The first thing we notice with a brand is its colour. In a matter of seconds, a statement is made without a word having been said. And the colour remains in the mind. That’s what makes brand colours so important. A conversation with Swiss marketing expert Eckhard Sohns.
Why are so many logos blue, Mr. Sohns? Sohns: Allow me to ask you a question in return: Where did you spend your holiday this year?
In Greece. Well, take another look at your holiday photos, you’ll see a lot of blue. You probably often sat on the beach lost in thought, relaxed, staring at the endless expanse of the horizon where the sky melts into the blue sea. If you are normally accustomed to the wintry grey of the sky over Milan or Berlin, you’ll quickly feel very good at this point. We love blue, because we are familiar with it, because it awakens longings and occurs in contexts which have a positive meaning. That’s something you can work with when you’re developing a brand identity.
Isn’t that a bit too romantically expressed? Blue is the colour of romantics! And that not by chance. It’s important to understand where blue takes its very elementary effect from. Blue is a universal, almost metaphysical pledge that we directly perceive. It penetrates deeply into us. You don’t need the cognitive detour via the values that are associated with the colour in order to develop a positive connection. The numerous meanings that we project onto a colour over time and culturally codify them, hark back to this experience. Precisely because they can always be traced back to our having experienced them, they function, consciously, as
well as unconsciously.
Which values lie within the colour blue? Sky and vastness denote tranquillity and relaxation, and mean that you can let go. That’s the best thing you can associate with a brand: harmony with oneself and the world, a kind of fundamental trust, which Freud, not without good reason, called oceanic feeling. You feel understood, safe and in good hands. An enticing offer, especially in times characterised by anxiety about the future. And it’s no accident that the figure of Maria in the Christian colour codex is represented in blue. For the perceived identity of a company, these are relevant factors, no matter in which branch you work. Even though you do find a particularly large amount of blue in the technology sector, for example by Samsung, HP, Dell and Siemens, among others. Not to mention the UN and the European Union, which are blue out of conviction. And in Wikipedia’s DNA there is, rightfully so, a strong colour blue.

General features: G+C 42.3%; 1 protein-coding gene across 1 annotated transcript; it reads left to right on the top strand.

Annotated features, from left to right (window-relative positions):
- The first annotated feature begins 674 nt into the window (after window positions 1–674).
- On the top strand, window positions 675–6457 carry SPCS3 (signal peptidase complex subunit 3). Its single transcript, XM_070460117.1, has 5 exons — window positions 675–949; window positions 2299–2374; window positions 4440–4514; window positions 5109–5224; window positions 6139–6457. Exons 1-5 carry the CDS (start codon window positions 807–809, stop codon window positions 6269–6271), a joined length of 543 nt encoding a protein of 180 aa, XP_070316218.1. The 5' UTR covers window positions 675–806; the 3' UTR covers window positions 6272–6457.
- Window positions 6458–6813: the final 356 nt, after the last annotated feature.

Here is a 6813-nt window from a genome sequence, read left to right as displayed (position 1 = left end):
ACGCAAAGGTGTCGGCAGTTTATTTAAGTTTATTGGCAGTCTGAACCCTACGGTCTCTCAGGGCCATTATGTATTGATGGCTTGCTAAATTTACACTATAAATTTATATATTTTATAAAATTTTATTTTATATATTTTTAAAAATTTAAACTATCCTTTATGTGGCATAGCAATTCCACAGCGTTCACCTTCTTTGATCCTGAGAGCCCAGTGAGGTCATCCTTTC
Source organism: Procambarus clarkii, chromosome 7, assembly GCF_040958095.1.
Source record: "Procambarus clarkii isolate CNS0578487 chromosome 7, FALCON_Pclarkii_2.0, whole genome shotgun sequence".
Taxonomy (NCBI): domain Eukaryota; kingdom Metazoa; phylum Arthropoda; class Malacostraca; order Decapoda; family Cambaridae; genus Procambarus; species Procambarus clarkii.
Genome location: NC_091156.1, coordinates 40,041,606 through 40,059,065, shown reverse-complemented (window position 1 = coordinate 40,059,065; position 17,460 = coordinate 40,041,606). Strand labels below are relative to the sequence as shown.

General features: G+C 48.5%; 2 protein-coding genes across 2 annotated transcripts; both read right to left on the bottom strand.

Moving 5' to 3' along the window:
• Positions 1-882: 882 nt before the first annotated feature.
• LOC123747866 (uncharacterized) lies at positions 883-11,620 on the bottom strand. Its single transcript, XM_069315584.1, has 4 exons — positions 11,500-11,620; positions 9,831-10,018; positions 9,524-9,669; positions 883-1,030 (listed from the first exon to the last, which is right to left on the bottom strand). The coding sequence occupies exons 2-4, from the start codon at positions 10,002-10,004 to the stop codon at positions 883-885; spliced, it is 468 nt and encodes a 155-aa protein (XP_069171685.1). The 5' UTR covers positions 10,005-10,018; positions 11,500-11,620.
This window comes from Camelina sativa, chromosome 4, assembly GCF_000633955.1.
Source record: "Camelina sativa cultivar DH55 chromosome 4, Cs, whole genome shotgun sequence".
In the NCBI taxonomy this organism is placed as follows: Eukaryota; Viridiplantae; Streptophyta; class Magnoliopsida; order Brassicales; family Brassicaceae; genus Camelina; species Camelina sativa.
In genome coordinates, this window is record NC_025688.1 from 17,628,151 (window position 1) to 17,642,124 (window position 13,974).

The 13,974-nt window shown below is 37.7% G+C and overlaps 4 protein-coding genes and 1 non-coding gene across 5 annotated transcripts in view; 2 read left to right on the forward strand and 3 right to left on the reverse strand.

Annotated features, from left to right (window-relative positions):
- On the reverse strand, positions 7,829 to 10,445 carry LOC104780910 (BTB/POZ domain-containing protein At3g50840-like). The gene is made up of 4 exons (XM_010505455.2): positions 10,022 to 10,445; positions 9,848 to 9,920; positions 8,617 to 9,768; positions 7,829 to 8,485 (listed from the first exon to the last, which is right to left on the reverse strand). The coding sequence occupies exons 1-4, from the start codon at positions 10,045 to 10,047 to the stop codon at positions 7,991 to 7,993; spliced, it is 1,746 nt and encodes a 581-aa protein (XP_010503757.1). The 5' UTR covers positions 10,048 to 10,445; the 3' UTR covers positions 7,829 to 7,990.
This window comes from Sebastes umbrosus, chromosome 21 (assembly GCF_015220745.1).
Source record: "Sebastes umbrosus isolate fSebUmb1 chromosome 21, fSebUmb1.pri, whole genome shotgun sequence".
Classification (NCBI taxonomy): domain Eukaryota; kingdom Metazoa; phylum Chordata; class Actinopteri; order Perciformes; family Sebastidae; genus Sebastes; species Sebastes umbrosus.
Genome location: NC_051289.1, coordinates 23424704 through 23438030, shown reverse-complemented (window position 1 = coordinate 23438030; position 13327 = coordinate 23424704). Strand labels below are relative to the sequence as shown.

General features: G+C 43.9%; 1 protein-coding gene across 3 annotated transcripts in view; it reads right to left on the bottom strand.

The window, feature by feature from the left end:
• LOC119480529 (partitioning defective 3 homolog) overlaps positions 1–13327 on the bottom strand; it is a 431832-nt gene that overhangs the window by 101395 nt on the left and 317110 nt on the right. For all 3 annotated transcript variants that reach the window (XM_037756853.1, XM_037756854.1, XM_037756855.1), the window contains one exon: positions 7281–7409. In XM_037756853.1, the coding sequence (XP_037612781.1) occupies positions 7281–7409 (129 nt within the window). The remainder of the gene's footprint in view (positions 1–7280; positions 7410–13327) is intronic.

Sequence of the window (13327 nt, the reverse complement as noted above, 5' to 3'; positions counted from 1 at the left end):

Where else is blue dominant? Another experiential context where we come into contact with colours as messages is street traffic. Whereas red brings us to a halt and demands caution, blue and green stand for unrestricted movement. The increased attention that red requires of us, and which can be used to top effect for brand communication, is not something that blue has: blue signs indicate the way to proceed, and the best way to reach your destination.
Why does blue dominate especially in globally active companies? One of the most impressive photos of the 20th century shows the Earth as a blue planet. This image is a part of all of us. Blue is linked to the self-assured claim to global prominence. That applies not only to the already-named brands and institutions. A diverse range of companies, such as Disney, General Electrics, Intel and Microsoft, as well as automobile brands like Volkswagen, Ford and BMW, have identities with a high proportion of blue. And of course Facebook can only be blue – even if, according to legend, founder Mark Zuckerberg’s red-green colour blindness is the reason for Facebook’s blue.
Well, then all brands should actually be blue. If blue is already taken though, you’ll probably have to select another colour for differentiation. Seriously: Every colour is anchored in the reality of life in its own way, has its specific values and emotions that express an identity in terms of colour. If you, like Google, are open for everything, you’ll choose a logo that conveys variety by using many colours. Even brands that aren’t blue can today be “blue-washed”. Blue-washing shows that not everyone who communicates with blue actually lives blue values. These are very demanding. With blue-washing, companies adorn themselves with the blue of, say, the United Nations, the trustworthy good guys in an evil world. But the colour blue remains on the surface; they join the global compact of the United Nations with a publicly effective high profile without credibly anchoring sustainability in the company. They promise something that they cannot fulfil. And at some point that becomes obvious.
Mr. Sohns, thank you for the conversation.
Dr. Eckhard Sohns (52) is a marketing expert and with his office comunicAzione has been supporting the marketing activities of Prodir for many years.